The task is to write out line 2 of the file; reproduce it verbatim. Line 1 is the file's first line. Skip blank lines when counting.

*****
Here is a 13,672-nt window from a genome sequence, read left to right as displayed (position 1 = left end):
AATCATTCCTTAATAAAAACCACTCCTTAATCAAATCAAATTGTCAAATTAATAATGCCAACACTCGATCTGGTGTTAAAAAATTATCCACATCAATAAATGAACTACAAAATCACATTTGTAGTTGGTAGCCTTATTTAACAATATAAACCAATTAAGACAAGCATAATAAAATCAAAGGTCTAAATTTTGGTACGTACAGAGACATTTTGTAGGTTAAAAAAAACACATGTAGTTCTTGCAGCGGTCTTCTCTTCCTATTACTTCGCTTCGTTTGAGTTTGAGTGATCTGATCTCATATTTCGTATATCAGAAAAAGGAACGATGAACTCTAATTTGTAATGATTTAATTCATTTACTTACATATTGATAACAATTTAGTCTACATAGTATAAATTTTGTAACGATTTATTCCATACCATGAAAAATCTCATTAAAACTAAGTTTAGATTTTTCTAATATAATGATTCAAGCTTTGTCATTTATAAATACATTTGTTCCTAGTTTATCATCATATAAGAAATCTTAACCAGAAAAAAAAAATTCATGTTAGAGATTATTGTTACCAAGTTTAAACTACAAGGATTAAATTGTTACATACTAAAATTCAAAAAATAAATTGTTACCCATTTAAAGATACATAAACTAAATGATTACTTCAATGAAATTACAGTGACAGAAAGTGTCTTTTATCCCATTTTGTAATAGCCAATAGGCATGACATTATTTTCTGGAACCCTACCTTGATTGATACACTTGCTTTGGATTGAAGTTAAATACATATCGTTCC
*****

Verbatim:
AATCATTCCTTAATAAAAACCACTCCTTAATCAAATCAAATTGTCAAATTAATAATGCCAACACTCGATCTGGTGTTAAAAAATTATCCACATCAATAAATGAACTACAAAATCACATTTGTAGTTGGTAGCCTTATTTAACAATATAAACCAATTAAGACAAGCATAATAAAATCAAAGGTCTAAATTTTGGTACGTACAGAGACATTTTGTAGGTTAAAAAAAACACATGTAGTTCTTGCAGCGGTCTTCTCTTCCTATTACTTCGCTTCGTTTGAGTTTGAGTGATCTGATCTCATATTTCGTATATCAGAAAAAGGAACGATGAACTCTAATTTGTAATGATTTAATTCATTTACTTACATATTGATAACAATTTAGTCTACATAGTATAAATTTTGTAACGATTTATTCCATACCATGAAAAATCTCATTAAAACTAAGTTTAGATTTTTCTAATATAATGATTCAAGCTTTGTCATTTATAAATACATTTGTTCCTAGTTTATCATCATATAAGAAATCTTAACCAGAAAAAAAAAATTCATGTTAGAGATTATTGTTACCAAGTTTAAACTACAAGGATTAAATTGTTACATACTAAAATTCAAAAAATAAATTGTTACCCATTTAAAGATACATAAACTAAATGATTACTTCAATGAAATTACAGTGACAGAAAGTGTCTTTTATCCCATTTTGTAATAGCCAATAGGCATGACATTATTTTCTGGAACCCTACCTTGATTGATACACTTGCTTTGGATTGAAGTTAAATACATATCGTTCC